path = joinpath(path_to_external,,Base.version_slug(pkg.uuid,hashes[pkg.uuid]))
        push!(pkgs_to_install, (pkg, path))

    widths = [textwidth( for (pkg, _) in pkgs_to_install]
    max_name = length(widths) == 0 ? 0 : maximum(widths)

    results = Channel(length(pkgs));
    for (pkg, path) in pkgs_to_install
        print("$i over $(length(pkgs_to_install)) downloaded packages\r")
            success = install_archive(urls[pkg.uuid], hashes[pkg.uuid], path)
            if ctx.use_only_tarballs_for_downloads && !success
                pkgerror("failed to get tarball from $(urls[pkg.uuid])")
            put!(results, (pkg, success, path))
        catch err
            put!(results, (pkg, err, catch_backtrace()))

    missed_packages = Tuple{PackageSpec, String}[]
    for i in 1:length(pkgs_to_install)
        pkg, exc_or_success, bt_or_path = take!(results)
        exc_or_success isa Exception && pkgerror("Error when installing package $(\n",
                                                 sprint(Base.showerror, exc_or_success, bt_or_path))
        success, path = exc_or_success, bt_or_path
        if success
            vstr = pkg.version != nothing ? "v$(pkg.version)" : "[$h]"
            printpkgstyle(ctx, :Installed, string(rpad( * " ", max_name + 2, "─"), " ", vstr))
            push!(missed_packages, (pkg, path))

    for (pkg, path) in missed_packages
        uuid = pkg.uuid
        if !ctx.preview
            install_git(ctx, pkg.uuid,, hashes[uuid], urls[uuid], pkg.version::VersionNumber, path)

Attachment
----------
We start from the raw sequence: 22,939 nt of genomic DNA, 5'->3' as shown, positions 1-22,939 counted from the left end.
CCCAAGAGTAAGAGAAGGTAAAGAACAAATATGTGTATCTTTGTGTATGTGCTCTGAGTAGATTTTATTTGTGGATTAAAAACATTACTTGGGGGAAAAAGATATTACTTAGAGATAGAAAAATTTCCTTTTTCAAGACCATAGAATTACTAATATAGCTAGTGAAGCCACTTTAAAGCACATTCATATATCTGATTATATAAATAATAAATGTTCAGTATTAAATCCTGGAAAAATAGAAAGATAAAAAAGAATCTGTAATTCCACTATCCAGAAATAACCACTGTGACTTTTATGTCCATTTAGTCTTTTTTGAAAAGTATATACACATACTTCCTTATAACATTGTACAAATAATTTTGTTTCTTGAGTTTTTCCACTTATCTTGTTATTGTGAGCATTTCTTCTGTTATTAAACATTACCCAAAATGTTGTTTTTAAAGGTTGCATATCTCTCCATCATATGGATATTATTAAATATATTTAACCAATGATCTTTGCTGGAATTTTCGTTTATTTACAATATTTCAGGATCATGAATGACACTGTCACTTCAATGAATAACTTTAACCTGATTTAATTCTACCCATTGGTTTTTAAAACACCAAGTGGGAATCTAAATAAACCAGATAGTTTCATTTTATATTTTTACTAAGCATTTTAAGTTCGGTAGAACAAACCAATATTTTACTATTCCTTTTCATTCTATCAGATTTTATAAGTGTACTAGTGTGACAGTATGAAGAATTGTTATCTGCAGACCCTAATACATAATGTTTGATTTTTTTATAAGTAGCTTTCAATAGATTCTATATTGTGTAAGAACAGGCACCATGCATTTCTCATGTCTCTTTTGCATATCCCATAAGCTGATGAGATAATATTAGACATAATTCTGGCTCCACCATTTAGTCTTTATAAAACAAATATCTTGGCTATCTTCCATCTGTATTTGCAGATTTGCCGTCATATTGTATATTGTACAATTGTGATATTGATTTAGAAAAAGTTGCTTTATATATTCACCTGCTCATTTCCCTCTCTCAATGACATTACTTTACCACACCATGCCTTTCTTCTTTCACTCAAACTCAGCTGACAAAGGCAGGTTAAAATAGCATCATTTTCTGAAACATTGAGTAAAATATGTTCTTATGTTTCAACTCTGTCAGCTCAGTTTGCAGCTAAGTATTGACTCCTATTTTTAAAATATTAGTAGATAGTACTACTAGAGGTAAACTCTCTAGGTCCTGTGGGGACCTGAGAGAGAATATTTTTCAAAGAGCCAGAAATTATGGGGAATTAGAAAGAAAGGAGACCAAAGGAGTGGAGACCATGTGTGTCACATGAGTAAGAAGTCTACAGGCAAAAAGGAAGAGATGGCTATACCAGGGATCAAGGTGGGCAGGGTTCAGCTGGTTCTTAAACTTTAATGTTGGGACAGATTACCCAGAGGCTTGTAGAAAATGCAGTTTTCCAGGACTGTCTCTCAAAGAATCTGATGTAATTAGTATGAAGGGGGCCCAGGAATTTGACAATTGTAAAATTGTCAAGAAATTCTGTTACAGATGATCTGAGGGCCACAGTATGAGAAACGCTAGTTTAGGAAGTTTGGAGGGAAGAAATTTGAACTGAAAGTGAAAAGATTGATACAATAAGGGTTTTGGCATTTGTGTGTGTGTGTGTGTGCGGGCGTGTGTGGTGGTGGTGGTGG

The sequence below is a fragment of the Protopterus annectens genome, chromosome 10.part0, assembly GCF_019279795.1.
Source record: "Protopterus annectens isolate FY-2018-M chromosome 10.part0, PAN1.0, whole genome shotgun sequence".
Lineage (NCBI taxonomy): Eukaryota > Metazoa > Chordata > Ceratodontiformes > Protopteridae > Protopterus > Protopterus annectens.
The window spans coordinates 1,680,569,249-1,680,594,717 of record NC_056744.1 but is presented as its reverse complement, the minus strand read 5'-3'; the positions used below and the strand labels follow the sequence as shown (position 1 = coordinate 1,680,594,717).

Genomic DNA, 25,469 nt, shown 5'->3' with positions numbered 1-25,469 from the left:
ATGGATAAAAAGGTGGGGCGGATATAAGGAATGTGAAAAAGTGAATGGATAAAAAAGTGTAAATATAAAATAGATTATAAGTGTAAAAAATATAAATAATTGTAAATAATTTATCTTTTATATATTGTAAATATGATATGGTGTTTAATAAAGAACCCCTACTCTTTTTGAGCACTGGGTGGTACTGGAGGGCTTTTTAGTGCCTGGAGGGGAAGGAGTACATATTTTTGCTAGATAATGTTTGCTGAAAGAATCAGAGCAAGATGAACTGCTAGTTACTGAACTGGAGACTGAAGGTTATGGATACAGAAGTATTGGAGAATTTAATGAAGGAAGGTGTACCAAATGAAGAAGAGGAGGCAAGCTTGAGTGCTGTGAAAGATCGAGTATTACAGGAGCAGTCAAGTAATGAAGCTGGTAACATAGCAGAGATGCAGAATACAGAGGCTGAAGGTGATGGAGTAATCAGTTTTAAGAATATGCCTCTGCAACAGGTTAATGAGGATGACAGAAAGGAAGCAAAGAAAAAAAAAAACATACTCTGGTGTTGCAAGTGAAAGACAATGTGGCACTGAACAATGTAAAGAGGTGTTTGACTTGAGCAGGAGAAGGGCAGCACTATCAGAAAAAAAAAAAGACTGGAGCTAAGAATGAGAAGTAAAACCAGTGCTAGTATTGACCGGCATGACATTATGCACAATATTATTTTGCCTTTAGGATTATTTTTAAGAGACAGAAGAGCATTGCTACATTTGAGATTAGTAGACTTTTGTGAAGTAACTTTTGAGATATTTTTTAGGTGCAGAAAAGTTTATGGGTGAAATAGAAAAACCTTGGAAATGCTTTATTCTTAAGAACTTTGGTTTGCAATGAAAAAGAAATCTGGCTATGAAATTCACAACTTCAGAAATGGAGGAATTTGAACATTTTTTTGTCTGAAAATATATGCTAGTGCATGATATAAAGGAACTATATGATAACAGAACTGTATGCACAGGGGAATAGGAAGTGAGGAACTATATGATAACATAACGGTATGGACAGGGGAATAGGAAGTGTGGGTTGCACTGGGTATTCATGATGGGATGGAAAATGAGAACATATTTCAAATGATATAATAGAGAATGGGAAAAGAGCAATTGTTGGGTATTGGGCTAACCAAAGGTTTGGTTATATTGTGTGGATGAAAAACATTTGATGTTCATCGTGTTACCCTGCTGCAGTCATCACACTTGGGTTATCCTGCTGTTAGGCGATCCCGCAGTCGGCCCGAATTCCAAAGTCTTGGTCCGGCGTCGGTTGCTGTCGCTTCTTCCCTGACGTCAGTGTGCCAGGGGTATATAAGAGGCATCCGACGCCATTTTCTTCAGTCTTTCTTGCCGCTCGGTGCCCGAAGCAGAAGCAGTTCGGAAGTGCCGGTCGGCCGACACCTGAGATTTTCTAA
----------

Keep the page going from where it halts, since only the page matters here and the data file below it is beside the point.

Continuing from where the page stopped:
vstr = pkg.version != nothing ? "v$(pkg.version)" : "[$h]"
        @info "Installed $(rpad( * " ", max_name + 2, "─")) $vstr"


Once the packages are stored on the external device. I used the following script to install and build them on the offline computer.

import Pkg:activate,depots1
import Pkg.Types:Context
import Pkg.Operations:build_versions

function add_local_packagesv11(pkgs_path,project_path)
    registry_path = joinpath(depots1(),"registries")
    for file in files
        if isdir(path)

project_path = "/path/to/Project_Test"
pkgs_path= "/path/to/external_device/pkgs"

Works well if the packages used doesn’t require internet to build, in which case you will have to configure the deps/build.jl scripts.
For example, if I want to build DSP on the offline computer I will have to modify its build.jl and download the specific FFTW library it needs.
Whereas, Conda builds well offline.

Tested with a project with ~40 dependencies on Julia 1.1.0.